Enabling flexibility

John Deere’s manufacturing facilities are extraordinarily complex environments that rely on automation and connectivity. With miles of embedded Ethernet cables connecting Wi-Fi drop points currently in factory ceilings, the facilities are faced with limited flexibility for set up and upgrades. 5G enabled by private networks will allow John Deere to design a more flexible, nimble and connected facility, creating opportunity for further advancement and greater efficiency that will transform the manufacturing process.

Sutton shared his excitement with IndustryWeek about how John Deere is going to be able to use a 5G backbone to drive value in its operations, as the manufacturing team explores the many uses cases. “We are excited about the digital transformation occurring inside our factories, where we're going to see a lot more connected devices, and automation whether its robots or autonomous mobility solutions,” he says. “We also see a lot of different technology coming forward including advanced vision systems. All these connected devices translate to more data transmissions and the need for quicker and faster decision making. The 5G infrastructure is the most viable paths to enable these trends.”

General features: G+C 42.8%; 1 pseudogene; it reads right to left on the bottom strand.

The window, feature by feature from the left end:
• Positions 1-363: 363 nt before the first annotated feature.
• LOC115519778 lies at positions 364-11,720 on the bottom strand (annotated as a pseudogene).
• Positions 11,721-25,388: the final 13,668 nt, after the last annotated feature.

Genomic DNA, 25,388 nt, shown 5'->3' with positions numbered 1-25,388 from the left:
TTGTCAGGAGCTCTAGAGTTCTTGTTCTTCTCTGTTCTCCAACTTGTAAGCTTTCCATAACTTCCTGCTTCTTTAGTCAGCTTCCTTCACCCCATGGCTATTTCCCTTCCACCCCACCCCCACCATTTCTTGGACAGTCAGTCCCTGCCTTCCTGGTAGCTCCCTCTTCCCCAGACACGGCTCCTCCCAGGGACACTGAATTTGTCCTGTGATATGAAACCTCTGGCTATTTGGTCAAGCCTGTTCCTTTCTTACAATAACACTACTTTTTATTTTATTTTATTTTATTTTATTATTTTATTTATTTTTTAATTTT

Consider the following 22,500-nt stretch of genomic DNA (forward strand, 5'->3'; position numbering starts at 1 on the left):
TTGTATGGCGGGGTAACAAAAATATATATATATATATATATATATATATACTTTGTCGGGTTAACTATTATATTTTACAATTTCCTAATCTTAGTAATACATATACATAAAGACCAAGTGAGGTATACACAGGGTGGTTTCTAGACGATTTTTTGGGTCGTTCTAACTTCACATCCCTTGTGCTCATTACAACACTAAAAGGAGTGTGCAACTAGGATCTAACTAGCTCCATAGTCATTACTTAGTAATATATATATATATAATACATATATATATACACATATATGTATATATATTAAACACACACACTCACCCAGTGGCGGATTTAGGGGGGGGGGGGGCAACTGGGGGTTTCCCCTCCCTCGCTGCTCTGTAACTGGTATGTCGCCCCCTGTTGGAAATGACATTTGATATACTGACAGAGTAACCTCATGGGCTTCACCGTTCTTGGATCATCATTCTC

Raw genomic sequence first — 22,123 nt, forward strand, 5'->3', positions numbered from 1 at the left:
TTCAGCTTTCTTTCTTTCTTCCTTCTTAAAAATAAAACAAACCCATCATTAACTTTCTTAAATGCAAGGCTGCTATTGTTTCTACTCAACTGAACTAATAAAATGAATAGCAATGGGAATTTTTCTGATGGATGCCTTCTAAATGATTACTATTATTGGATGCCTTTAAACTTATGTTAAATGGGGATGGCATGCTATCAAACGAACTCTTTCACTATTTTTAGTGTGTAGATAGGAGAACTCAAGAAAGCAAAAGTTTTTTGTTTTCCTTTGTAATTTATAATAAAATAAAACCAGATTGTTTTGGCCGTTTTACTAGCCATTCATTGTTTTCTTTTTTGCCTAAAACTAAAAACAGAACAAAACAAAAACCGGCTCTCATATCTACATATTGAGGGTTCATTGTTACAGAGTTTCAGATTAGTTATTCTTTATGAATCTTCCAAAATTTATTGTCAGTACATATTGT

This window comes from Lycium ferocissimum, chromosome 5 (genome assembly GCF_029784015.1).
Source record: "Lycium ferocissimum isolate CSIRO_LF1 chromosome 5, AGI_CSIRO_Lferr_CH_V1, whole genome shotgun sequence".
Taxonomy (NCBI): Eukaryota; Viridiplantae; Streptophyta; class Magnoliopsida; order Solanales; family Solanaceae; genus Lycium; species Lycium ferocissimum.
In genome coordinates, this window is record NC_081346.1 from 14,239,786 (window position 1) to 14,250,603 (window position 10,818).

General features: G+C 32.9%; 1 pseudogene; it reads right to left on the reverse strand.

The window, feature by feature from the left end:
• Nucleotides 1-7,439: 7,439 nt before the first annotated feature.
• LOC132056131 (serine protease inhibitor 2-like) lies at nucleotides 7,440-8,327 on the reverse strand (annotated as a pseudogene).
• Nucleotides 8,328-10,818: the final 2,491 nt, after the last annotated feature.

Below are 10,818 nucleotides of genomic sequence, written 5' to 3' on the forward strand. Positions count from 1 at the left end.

The flexibility 5G enables is crucial for smart factories, explains Sutton. "If you visit a John Deere factory today, it most likely looks quite different than it did a year ago -- even if it is subtle changes a factory is a living, breathing entity," he says. “After all, there are always work cells being move around or reconfigured to support the launch of a new product such as the X9 combine.”